Once you’re done taking in the fact that everything important on the dashboard was pretty much located atop a giant cylinder in the middle of the dashboard, it wouldn’t hurt to look up. Well-equipped Nissan Quest trims were available with what Nissan called the Skyview roof — three glass panels that gave every outboard passenger a little bit of a view up. The front panel was a traditional sunroof, but the rear two panels ran parallel to each other, oriented longitudinally down the roof. With two sunshades per rear roof panel, each outboard passenger was able to control exactly how much sun they were getting — a strange but genius idea.

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Interestingly enough, the Quest was one of the few minivans to have two rows of fold-flat seats. However, instead of the flip-and-fold arrangement of the Chrysler vans’ second-row chairs, the Quest featured a jog in the floor that the second-row seats simply flopped down into. While this didn’t offer a seamless cargo deck with all seats stowed, it was an easier system to operate one-handed than what Chrysler offered, a great example of how sometimes ‘good enough’ is preferable to perfection.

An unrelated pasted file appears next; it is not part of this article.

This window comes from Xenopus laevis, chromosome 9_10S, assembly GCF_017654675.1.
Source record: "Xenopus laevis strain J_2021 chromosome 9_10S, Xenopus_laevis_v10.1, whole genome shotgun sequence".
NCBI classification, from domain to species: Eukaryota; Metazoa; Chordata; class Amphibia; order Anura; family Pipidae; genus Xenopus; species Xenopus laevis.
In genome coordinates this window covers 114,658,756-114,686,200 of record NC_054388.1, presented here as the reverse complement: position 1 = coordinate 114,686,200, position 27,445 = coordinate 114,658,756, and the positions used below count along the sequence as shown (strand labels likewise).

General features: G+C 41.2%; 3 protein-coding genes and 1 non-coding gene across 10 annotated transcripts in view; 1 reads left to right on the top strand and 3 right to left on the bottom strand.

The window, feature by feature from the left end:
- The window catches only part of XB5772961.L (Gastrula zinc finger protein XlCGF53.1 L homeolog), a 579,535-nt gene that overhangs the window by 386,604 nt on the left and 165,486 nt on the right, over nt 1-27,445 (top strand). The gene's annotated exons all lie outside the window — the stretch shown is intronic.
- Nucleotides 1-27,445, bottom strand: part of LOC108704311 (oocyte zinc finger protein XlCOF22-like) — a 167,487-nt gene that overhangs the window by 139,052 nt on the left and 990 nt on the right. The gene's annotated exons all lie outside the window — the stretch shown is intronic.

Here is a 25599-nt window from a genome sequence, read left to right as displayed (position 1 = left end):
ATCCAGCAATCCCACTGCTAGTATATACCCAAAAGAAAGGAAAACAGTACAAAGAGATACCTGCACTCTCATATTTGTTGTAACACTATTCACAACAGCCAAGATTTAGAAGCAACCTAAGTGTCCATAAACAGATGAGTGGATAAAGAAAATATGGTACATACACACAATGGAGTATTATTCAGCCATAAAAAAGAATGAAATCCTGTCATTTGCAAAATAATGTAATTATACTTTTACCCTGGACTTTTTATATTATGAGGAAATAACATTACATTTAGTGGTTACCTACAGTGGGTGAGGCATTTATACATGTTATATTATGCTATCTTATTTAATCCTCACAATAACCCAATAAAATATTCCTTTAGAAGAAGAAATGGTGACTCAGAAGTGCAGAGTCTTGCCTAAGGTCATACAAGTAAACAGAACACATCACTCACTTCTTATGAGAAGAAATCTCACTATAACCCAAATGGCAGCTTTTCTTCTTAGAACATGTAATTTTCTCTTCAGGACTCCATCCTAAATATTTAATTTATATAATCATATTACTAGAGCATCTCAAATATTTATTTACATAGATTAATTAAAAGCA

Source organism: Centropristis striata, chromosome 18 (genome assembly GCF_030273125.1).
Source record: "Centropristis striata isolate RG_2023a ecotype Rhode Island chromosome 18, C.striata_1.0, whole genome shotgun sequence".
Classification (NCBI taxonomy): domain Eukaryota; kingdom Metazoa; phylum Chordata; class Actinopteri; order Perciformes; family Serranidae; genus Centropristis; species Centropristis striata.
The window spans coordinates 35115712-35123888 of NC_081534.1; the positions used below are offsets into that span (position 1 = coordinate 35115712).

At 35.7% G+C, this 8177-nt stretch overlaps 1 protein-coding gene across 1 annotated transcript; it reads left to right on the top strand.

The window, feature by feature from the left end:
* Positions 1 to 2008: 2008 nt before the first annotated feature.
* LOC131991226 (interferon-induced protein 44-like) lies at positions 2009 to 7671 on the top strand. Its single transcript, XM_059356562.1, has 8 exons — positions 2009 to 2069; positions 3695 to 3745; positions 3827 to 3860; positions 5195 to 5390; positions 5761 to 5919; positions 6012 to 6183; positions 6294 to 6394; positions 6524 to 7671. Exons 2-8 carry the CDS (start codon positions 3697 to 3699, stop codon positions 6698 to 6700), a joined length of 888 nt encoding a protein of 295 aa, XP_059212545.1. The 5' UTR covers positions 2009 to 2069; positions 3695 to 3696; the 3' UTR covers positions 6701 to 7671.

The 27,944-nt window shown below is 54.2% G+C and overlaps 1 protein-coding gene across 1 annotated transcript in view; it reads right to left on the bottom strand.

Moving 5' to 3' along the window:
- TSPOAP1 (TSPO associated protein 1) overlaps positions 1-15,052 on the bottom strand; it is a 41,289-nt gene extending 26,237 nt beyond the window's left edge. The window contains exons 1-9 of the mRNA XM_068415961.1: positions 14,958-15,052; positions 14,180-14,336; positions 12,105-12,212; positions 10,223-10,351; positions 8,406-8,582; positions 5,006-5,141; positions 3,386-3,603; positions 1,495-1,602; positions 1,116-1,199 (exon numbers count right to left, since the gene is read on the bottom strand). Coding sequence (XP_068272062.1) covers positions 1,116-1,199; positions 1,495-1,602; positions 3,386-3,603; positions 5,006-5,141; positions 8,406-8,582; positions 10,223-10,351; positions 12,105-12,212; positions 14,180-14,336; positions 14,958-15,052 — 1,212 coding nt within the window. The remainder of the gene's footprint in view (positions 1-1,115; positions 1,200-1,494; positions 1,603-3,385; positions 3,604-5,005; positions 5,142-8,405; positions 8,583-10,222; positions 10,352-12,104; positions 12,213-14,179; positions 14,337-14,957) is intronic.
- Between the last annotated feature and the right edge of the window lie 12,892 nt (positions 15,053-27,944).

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It all added up to a distinctive enough package that, while not objectively groundbreaking, garnered some positive reviews upon launch. As Car And Driver summed it up:

This Quest may not set new standards for comfort or value or have Z-car driving dynamics, but we rate its styling best in class, inside and out. And for those who drop off their kids at school and then spend the morning prowling garage sales for big bulky items, the all-fold-down seating makes this the must-have minivan.

So, if the Quest was heralded as “the must-have minivan,” why don’t we see them everywhere? Why isn’t Nissan still making it? Well, when it launched, the third-generation Nissan Quest had a little quirk more commonly known as massive quality control issues. Ah. Recalls came hard and fast, including one for failing to comply with advanced airbag requirements, and Nissan tried to up its minivan quality control game. As per Wards Auto: